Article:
Blue Velvet, 1986
visit North Carolina
Wilmington: Flights: Wilmington NC International Airport, 1740 Airport Boulevard, Wilmington, NC 28405 (tel: 910.341.4333)
Port City Java, 402 Chestnut Street at Fourth Street (tel: 910.251.7757)
Blue Velvet filming location: Isabella Rossellini's 'Deep River apartment': Carolina Apartments, Market Street, Wilmington, North Carolina
Disturbed, disturbing, visually glorious, nastily sadistic, but one of David Lynch’s most satisfying movies to date.
The apparently sweet and easy ‘Lumbertown’ – “at the sound of the falling tree”– is the movie city (it’s home to several movie studios) of Wilmington, North Carolina, and many of the locations can easily be recognised.
The general vista of ‘Lumbertown’ is the view of Wilmington across the Cape Fear River toward Water Street.
Blue Velvet filming location: ‘Arlene’s Restaurant’, where Jeffrey and Sandy hatch their plan: 402 Chestnut Street at Fourth Street, Wilmington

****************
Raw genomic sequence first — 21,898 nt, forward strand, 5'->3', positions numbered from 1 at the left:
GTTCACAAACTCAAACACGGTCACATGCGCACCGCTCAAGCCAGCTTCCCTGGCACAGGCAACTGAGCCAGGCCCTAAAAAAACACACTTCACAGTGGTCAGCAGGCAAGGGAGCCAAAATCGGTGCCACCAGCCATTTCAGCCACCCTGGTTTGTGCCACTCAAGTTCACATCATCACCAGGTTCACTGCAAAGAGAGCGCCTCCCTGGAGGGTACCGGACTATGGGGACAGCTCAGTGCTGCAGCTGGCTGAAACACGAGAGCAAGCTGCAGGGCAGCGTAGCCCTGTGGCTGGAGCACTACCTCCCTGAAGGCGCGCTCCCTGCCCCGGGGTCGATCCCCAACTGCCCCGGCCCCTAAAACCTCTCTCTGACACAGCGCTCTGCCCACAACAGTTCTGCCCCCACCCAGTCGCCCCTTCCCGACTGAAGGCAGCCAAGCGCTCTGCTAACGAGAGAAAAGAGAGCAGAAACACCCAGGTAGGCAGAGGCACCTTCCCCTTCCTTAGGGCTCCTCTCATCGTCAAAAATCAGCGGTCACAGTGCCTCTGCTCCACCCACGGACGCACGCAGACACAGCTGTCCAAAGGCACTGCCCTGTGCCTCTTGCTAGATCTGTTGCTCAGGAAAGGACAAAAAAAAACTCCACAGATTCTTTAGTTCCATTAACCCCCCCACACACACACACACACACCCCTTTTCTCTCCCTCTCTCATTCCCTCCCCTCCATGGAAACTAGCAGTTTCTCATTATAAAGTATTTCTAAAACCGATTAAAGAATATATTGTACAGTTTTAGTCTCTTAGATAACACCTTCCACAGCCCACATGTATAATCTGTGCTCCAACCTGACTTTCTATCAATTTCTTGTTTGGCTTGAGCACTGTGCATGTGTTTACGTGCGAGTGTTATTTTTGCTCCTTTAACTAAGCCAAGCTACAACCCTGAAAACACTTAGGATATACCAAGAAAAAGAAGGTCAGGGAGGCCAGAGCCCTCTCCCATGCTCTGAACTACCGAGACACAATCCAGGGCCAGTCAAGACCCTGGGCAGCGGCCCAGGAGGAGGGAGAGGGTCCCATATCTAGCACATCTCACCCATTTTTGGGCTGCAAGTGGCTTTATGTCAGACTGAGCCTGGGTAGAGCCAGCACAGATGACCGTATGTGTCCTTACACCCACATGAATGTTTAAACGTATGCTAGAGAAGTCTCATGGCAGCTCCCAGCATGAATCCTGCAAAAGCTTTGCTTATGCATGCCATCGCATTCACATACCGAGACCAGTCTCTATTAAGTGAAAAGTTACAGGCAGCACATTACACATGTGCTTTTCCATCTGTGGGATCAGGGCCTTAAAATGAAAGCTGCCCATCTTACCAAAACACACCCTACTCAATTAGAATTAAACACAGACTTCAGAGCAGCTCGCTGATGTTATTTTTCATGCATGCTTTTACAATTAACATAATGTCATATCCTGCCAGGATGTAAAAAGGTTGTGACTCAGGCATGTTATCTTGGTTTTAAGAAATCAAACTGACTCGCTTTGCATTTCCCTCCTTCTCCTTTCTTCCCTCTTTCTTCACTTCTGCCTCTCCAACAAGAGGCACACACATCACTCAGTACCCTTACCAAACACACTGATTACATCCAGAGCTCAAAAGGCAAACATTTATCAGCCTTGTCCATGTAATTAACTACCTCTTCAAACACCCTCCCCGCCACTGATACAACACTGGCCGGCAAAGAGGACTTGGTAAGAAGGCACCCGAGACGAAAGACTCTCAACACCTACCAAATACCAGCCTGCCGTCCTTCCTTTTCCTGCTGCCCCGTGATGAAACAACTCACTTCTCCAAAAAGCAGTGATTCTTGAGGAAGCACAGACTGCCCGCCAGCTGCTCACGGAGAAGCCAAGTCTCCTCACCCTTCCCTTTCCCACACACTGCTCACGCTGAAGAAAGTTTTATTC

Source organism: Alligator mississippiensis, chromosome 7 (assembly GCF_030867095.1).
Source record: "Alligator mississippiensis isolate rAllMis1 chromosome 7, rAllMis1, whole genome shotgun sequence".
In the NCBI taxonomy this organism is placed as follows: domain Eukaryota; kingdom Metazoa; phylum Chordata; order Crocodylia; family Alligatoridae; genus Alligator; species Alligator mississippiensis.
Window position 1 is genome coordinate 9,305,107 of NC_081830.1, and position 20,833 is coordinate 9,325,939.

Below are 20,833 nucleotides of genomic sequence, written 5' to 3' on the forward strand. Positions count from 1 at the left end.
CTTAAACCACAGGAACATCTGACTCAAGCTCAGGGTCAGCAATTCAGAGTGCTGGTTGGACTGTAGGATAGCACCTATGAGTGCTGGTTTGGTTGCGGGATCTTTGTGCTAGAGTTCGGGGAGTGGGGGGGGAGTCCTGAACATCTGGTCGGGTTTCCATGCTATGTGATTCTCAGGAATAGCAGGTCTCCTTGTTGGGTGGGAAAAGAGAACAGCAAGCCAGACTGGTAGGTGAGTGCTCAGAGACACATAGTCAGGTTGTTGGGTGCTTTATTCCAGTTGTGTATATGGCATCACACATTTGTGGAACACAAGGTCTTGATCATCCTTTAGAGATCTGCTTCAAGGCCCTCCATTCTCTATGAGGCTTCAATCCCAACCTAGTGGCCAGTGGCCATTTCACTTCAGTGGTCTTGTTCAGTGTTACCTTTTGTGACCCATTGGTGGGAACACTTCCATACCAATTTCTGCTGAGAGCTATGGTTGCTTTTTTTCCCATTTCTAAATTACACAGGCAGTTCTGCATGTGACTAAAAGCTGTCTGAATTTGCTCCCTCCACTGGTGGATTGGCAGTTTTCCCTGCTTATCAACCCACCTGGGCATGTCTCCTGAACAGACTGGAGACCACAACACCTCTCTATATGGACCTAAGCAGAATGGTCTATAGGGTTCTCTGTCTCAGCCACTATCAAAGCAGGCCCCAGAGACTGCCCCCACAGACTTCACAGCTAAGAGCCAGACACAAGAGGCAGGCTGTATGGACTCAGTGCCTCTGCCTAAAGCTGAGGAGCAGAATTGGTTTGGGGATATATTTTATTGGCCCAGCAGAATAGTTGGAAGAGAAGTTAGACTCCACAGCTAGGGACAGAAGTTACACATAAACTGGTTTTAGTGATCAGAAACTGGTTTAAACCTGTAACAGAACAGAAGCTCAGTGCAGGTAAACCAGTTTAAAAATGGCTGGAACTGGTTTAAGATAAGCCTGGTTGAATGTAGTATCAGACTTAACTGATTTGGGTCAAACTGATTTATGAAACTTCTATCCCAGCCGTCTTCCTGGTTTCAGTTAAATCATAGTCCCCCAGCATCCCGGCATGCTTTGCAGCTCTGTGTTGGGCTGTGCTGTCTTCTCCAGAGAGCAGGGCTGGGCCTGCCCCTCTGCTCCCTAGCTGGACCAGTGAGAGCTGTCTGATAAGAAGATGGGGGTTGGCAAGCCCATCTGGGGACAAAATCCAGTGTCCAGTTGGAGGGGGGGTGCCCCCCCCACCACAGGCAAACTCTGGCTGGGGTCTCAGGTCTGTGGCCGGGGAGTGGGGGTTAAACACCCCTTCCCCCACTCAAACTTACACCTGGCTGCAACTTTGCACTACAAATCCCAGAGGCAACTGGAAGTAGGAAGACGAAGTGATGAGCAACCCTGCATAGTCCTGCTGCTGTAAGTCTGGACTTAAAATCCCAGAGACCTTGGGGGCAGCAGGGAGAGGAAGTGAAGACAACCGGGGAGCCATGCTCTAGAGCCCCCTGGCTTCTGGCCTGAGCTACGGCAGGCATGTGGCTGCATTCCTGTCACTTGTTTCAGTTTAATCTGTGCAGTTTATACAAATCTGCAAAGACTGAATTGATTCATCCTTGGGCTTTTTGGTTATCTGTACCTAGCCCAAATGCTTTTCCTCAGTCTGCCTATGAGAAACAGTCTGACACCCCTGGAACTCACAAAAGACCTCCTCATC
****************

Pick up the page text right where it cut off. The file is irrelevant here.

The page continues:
‘Arlene’s Restaurant’, where goofily naive Jeffrey Beaumont (Kyle MacLachlan) and Sandy (Laura Dern) hatch their plan to uncover Lumbertown’s secrets, wasn’t a restaurant at all, but the New Hanover Human Resources Office. However, you can now grab a bite to eat as you make your clandestine plans as it’s been taken over by the local Port City Java chain.Port City Java, 402 Chestnut Street at Fourth Street.
Blue Velvet filming location: Sandy’s school: New Hanover High School, 1307 Market Street, Wilmington
Sandy’s school is the New Hanover High School, 1307 Market Street.
Blue Velvet filming location: the Man in Yellow at the police station: Wilmington Police Headquarters, 115 Redcross Street, Wilmington
The police station, where Jeffrey first glimpses the strange Man in Yellow, is the Wilmington Police Headquarters, 115 Redcross Street.
The gloomy ‘Deep River’ apartment block of troubled nightclub singer Dorothy Vallens (Isabella Rossellini), where Jeffrey witnesses one of the creepiest sex scenes in film history, is the Carolina Apartments, Market Street at Fifth Avenue. Oddly, it’s outside the apartment on Market Street that Curtis Hanson’s 1987 ‘Baltimore’-set thriller The Bedroom Window climaxes.